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The Coriolis force and the conservation of angular momentum

The Coriolis force and the conservation of momentum are responsible for some the larger-scale features of ocean circulation.

In this step, Professor Mark Brandon demonstrates two key processes responsible for creating ocean gyres.

Angular momentum

The first process demonstrated in the video is something you may be familiar with as it is something you could have experienced: the conservation of angular momentum. At first the roundabout spins rapidly but the rotation is slowing through friction. As Mark moves his body further from the axis of rotation then the rotation slows even more. However when he move closer to the centre of the rotation axis, the roundabout noticeably speeds up even though friction is generally slowing the roundabout down.

What is happening is that the energy is being conserved. If we ignore friction, then the further Mark is from the axis, then the slower the rotation, the closer to the axis the more rapid the rotation. This is simply an example of the conservation of energy and in this case it is called the conservation of vorticity. It is fundamental to understanding the ocean currents.

To clarify this further, let’s think of momentum as mass times the speed at which it is moving. Let’s imagine Mark’s roundabout is rotating at a rate of one full turn per 5 seconds and let’s say the circumference (distance) around the outer edge of the roundabout is 5 metres. So when standing on the outer edge, in one full turn of the roundabout, Mark travels 5 metres in 5 seconds (i.e. his speed is 1 metre per second). So his momentum will be his mass times 1 metre per second.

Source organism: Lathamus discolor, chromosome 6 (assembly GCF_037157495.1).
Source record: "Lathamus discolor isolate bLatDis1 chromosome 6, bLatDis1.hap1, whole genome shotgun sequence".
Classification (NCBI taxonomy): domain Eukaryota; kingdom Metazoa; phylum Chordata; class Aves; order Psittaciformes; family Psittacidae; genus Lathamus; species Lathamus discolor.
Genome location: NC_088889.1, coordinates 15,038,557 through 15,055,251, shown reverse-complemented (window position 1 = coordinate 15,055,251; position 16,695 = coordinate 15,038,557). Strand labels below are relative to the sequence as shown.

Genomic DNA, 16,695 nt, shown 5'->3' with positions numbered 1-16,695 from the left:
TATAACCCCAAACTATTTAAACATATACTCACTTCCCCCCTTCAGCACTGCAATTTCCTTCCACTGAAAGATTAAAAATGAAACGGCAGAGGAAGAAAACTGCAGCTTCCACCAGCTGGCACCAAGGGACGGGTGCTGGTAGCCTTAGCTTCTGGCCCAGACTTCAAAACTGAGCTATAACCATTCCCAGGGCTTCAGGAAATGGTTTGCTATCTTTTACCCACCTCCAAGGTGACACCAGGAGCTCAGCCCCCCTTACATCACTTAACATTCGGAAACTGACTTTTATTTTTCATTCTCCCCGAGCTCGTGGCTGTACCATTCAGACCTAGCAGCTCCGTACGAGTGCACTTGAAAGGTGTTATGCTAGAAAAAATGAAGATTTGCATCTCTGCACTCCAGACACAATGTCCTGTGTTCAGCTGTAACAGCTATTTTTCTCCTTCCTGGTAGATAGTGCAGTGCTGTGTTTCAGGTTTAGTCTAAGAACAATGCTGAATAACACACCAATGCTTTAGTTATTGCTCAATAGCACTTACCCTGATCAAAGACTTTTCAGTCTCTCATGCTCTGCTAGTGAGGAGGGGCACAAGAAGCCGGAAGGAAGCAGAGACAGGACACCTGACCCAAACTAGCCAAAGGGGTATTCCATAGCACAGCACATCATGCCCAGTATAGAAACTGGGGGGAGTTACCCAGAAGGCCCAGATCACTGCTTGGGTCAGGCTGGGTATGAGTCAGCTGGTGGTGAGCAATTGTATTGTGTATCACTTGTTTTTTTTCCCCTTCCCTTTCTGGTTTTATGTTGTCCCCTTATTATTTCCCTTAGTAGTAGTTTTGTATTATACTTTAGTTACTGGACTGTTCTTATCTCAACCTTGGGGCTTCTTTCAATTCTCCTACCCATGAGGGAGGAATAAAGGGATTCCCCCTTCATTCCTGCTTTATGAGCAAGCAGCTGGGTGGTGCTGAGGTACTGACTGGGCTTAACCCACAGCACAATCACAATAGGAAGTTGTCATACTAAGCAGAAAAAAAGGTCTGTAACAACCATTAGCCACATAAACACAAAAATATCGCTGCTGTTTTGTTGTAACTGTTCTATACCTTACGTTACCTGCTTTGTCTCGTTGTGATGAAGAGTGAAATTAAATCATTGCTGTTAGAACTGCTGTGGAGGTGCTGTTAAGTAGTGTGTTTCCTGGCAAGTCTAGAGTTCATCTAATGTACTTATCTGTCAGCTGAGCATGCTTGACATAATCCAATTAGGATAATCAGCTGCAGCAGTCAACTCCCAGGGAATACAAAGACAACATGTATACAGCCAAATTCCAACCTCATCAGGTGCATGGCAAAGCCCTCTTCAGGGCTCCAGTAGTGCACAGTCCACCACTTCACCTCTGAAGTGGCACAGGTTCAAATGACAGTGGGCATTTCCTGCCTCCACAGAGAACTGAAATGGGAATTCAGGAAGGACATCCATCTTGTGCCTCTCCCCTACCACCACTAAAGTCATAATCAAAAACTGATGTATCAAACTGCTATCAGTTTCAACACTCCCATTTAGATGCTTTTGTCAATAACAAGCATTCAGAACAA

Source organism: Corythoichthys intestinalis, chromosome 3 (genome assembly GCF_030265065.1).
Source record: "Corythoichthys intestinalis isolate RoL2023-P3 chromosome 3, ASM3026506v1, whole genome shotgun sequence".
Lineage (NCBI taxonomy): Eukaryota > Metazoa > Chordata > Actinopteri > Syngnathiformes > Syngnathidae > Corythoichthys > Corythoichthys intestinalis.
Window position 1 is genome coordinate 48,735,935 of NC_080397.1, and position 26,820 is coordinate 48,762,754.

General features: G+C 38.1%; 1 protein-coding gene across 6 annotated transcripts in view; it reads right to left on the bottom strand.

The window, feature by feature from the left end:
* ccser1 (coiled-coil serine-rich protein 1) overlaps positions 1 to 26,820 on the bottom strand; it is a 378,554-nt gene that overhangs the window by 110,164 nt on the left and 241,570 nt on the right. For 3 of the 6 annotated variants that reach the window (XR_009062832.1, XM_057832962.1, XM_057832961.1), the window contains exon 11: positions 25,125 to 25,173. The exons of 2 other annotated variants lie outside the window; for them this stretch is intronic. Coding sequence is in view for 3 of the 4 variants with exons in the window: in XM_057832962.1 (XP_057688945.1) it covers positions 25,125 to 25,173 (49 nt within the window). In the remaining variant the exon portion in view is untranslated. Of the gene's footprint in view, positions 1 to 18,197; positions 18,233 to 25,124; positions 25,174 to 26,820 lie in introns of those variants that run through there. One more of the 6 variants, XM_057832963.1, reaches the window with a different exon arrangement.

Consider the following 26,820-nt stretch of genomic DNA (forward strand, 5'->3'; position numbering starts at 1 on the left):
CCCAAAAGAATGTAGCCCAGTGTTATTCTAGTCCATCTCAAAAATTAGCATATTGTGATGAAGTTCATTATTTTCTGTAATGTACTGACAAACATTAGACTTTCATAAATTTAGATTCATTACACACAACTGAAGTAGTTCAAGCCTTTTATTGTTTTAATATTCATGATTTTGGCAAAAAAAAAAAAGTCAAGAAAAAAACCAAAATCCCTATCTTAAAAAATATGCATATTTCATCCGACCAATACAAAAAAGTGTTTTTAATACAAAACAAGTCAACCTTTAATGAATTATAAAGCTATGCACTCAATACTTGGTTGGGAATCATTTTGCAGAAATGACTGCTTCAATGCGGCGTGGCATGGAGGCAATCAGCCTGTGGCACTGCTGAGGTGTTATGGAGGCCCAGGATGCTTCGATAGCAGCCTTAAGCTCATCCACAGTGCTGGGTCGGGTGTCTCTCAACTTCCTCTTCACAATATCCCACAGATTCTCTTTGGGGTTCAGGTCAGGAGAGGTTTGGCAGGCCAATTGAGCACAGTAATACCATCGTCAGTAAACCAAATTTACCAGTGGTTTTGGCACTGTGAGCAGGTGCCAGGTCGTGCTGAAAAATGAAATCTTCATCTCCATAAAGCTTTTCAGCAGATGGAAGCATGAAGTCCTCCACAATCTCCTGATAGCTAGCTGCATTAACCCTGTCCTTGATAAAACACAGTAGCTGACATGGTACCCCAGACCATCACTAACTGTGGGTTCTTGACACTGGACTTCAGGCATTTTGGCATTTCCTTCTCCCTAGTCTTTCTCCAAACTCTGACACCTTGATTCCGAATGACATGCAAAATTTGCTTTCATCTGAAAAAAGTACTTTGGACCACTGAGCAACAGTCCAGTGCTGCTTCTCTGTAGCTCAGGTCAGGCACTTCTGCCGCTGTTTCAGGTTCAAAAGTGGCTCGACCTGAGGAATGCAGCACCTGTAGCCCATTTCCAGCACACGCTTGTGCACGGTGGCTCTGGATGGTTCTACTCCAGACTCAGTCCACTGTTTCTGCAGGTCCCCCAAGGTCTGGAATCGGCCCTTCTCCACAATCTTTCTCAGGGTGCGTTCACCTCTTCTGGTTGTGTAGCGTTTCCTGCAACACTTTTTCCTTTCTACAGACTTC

But when Mark moves in to the centre of the roundabout, he is now travelling a shorter distance (around a smaller circle) during each turn of the roundabout. Let’s say that the circumference where Mark stands near the centre of the roundabout is 2.5 metres.

If the rate of the roundabout’s rotation stayed the same, Mark would now only travel 2.5 metres in 5 seconds (i.e. 0.5 metres per second). So his momentum would be half what it was before (his mass has not changed). Instead, for his momentum to “be conserved”, i.e. remain constant, the rate of the roundabout’s turn must change – speeding up if he moves inwards, and slowing down if he moves outwards.

Angular momentum can also be observed when watching ice-skaters spin. As they bring their arms and legs in closer to their core, they spin faster. Opening their arms out slows them down.

The Coriolis Force

In the second part, we can see that when something is in motion on a rotating platform it is deflected by an apparent force we call the Coriolis Force. The same process happens on the rotating earth and the direction of deflection depends on the hemisphere one is in. In the northern hemisphere moving objects are deflected to the right, whereas in the southern hemisphere they are deflected to the left. The magnitude of this apparent Coriolis force which we use to account for the deflection is dependent on the distance from the equator (so latitude), and it is zero at the equator and increases towards the poles.

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Exploring Our Ocean

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